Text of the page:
Solitude not given

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Prapti Elizabeth:

I was at a cafe in the bubbling-with-life Kamla Nagar recently, grabbing lunch. As I sat waiting for my food to arrive, I found a couple of (most probably) college – going youngsters giving me curious (read, pitiful) looks. It was not likely that this had to do anything with my pangs of hunger, but it definitely seemed to have something to do with the chair across me that remained vacant throughout the course of my lunch. It was not the first time it had happened. It had happened to my other friends too.

The idea of a woman being alone, somehow calls for a sense of disbelief, which through the passage of time turns into pity. The choice of a woman to live alone is taboo, and we seem to find nothing strange in our belief that it’s so. It’s as accepted as the idea of the ancient Church that the earth is the center of the universe.

But it’s not, right?

Forget marital/relationship status, my simple choice to rent out a flat, alone, is something that makes people’s skin crawl (“Apki mummy apke saath nahi rahengi madam?” asked my very concerned landlady once). On the other hand, my male cousin spent years alone, and all his parents worried about was the frequency with which his bathing habits were deteriorating. Is it really so unnatural, with regard to my female genitalia, to want solitude?

Source: Yupi

It’s everywhere, like a slow spreading epidemic. All I did was take one lone trip, nobody wanted to know how my trip was, nobody really asked me how beautiful the city was, or about the food so much. Everything became secondary to the fact that I, a lone woman (Haye Ram! Khuli tijori!) had travelled across three cities, without a companion.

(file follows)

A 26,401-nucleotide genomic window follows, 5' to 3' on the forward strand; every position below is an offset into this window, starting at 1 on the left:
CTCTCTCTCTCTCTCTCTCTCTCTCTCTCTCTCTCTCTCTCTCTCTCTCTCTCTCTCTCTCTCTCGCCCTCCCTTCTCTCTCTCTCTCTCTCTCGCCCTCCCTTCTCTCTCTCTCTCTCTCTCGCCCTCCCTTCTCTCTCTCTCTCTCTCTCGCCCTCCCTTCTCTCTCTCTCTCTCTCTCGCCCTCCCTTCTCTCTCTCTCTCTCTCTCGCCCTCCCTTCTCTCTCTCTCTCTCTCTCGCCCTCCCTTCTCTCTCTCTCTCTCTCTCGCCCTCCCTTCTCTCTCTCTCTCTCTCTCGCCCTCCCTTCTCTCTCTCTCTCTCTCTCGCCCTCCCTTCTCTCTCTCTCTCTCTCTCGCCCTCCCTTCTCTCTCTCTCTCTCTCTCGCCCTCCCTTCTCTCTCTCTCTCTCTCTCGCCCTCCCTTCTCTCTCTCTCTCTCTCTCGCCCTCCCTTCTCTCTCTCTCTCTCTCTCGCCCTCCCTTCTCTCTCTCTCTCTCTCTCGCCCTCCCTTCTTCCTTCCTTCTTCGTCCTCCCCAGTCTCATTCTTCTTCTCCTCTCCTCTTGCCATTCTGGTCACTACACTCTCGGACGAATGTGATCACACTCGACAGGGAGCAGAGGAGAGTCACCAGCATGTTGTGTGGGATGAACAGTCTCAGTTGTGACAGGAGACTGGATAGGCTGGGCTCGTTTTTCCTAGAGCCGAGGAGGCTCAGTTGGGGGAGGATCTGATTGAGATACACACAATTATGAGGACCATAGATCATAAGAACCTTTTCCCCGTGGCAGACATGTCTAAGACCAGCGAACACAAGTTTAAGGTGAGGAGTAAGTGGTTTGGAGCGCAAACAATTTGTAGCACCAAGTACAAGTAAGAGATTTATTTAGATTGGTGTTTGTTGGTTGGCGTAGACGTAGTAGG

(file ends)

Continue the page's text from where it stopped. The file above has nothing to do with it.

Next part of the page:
The very famous Virginia Woolf wrote an extended essay, A Room Of One’s Own, and she gave us the hypothetical Judith, Shakespeare’s sister who wanted the same life as her brother. Her quest was cut-short. As a woman who had set out to achieve her dreams in the male-dominated world, her talent which was equal to that of her brother’s, did not take off. She had neither the resources, nor the support. A lone woman cannot dream big, and Woolf was reinstating that women need solitude and independence too.

That was in 1929, and here we are.

This has to stop. And trust you me, it’s nothing piss-your-pants-revolutionary. It’s as basic as it gets- the freedom of choice. Stop pitying/patronising women who choose to spend their lives alone, equip them instead. Stop telling women the importance of having someone to depend on in their lives. Make them independent, whether they be with someone, or without.

They need to be taught that they are more than enough all by themselves if that’s what they choose, and they do not need men in their lives to be complete. It’s not an attempt to shame men, or renounce them, it is however, an attempt to tell women that they are enough.

Source: Shutterstock

There’s a joy in having complete control over one’s life, of not being answerable to people, and doing exactly what we want to- whether it’s splurging on a Martini or running around the house naked. It’s the small joys of having complete control over the remote of your television set or the A.C. My solitude is a choice, I am not lonely.

And about that ‘better half’ issue, if it’s not on my checklist yet, why is it on yours, eh?

Peace.

Originally titled as  “Indian Girls Need To Stop Being Told To Never Be Alone. Here’s Why”, reproduced from Scoop Whoop.

 

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